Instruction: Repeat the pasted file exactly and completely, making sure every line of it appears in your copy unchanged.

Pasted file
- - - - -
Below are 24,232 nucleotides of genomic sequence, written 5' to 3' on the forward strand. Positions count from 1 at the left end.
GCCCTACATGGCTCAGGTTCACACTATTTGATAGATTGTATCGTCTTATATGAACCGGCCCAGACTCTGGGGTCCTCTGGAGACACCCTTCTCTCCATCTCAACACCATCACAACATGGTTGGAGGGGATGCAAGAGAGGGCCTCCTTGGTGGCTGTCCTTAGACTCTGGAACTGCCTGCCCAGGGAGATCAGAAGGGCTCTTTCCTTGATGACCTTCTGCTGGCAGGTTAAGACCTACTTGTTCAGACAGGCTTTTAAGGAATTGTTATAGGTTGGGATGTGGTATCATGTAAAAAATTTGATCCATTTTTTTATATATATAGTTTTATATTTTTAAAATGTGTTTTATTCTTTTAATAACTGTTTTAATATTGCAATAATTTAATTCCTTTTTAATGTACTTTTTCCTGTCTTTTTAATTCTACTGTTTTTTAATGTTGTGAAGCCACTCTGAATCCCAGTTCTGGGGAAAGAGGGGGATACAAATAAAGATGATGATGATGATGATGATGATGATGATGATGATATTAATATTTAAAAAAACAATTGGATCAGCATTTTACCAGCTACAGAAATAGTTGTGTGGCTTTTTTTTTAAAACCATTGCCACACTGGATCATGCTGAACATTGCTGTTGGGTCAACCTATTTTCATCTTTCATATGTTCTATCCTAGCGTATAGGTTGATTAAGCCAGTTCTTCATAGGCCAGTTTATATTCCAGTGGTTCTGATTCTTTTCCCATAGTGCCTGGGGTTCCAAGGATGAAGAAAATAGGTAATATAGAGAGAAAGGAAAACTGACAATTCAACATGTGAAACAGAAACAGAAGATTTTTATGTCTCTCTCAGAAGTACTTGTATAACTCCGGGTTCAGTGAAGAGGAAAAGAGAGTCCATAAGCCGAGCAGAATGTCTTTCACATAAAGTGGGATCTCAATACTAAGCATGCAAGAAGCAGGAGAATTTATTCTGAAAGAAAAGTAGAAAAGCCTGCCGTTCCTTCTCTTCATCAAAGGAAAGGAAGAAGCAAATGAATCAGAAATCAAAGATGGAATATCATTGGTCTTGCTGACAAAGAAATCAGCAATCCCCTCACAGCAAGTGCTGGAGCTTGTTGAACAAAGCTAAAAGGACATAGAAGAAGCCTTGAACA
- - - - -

Below are 24,232 nucleotides of genomic sequence, written 5' to 3' on the forward strand. Positions count from 1 at the left end.
GCCCTACATGGCTCAGGTTCACACTATTTGATAGATTGTATCGTCTTATATGAACCGGCCCAGACTCTGGGGTCCTCTGGAGACACCCTTCTCTCCATCTCAACACCATCACAACATGGTTGGAGGGGATGCAAGAGAGGGCCTCCTTGGTGGCTGTCCTTAGACTCTGGAACTGCCTGCCCAGGGAGATCAGAAGGGCTCTTTCCTTGATGACCTTCTGCTGGCAGGTTAAGACCTACTTGTTCAGACAGGCTTTTAAGGAATTGTTATAGGTTGGGATGTGGTATCATGTAAAAAATTTGATCCATTTTTTTATATATATAGTTTTATATTTTTAAAATGTGTTTTATTCTTTTAATAACTGTTTTAATATTGCAATAATTTAATTCCTTTTTAATGTACTTTTTCCTGTCTTTTTAATTCTACTGTTTTTTAATGTTGTGAAGCCACTCTGAATCCCAGTTCTGGGGAAAGAGGGGGATACAAATAAAGATGATGATGATGATGATGATGATGATGATGATGATATTAATATTTAAAAAAACAATTGGATCAGCATTTTACCAGCTACAGAAATAGTTGTGTGGCTTTTTTTTTAAAACCATTGCCACACTGGATCATGCTGAACATTGCTGTTGGGTCAACCTATTTTCATCTTTCATATGTTCTATCCTAGCGTATAGGTTGATTAAGCCAGTTCTTCATAGGCCAGTTTATATTCCAGTGGTTCTGATTCTTTTCCCATAGTGCCTGGGGTTCCAAGGATGAAGAAAATAGGTAATATAGAGAGAAAGGAAAACTGACAATTCAACATGTGAAACAGAAACAGAAGATTTTTATGTCTCTCTCAGAAGTACTTGTATAACTCCGGGTTCAGTGAAGAGGAAAAGAGAGTCCATAAGCCGAGCAGAATGTCTTTCACATAAAGTGGGATCTCAATACTAAGCATGCAAGAAGCAGGAGAATTTATTCTGAAAGAAAAGTAGAAAAGCCTGCCGTTCCTTCTCTTCATCAAAGGAAAGGAAGAAGCAAATGAATCAGAAATCAAAGATGGAATATCATTGGTCTTGCTGACAAAGAAATCAGCAATCCCCTCACAGCAAGTGCTGGAGCTTGTTGAACAAAGCTAAAAGGACATAGAAGAAGCCTTGAACA